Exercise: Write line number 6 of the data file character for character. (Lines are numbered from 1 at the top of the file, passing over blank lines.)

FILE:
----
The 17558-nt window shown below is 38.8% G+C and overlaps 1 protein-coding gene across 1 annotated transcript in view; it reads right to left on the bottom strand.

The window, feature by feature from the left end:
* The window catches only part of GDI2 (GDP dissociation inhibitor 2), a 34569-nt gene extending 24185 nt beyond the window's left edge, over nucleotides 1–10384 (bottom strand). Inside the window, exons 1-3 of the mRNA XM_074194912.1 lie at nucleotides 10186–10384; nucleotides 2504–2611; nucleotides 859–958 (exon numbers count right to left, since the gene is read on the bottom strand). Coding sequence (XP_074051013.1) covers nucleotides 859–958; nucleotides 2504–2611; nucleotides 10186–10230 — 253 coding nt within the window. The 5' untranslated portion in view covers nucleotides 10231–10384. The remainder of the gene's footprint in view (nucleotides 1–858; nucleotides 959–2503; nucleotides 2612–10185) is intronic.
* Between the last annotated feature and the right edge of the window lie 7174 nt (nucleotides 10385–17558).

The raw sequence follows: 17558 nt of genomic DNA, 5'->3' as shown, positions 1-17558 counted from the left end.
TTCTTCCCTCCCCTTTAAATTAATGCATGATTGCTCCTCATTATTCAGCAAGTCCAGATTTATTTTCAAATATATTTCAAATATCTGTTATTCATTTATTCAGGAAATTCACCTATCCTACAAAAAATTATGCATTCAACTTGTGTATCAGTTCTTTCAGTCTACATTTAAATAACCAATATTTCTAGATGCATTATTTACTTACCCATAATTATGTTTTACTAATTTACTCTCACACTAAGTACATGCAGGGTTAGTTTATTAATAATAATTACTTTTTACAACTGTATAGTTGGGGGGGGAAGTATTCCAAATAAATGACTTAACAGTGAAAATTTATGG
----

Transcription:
TTCTTCCCTCCCCTTTAAATTAATGCATGATTGCTCCTCATTATTCAGCAAGTCCAGATTTATTTTCAAATATATTTCAAATATCTGTTATTCATTTATTCAGGAAATTCACCTATCCTACAAAAAATTATGCATTCAACTTGTGTATCAGTTCTTTCAGTCTACATTTAAATAACCAATATTTCTAGATGCATTATTTACTTACCCATAATTATGTTTTACTAATTTACTCTCACACTAAGTACATGCAGGGTTAGTTTATTAATAATAATTACTTTTTACAACTGTATAGTTGGGGGGGGAAGTATTCCAAATAAATGACTTAACAGTGAAAATTTATGG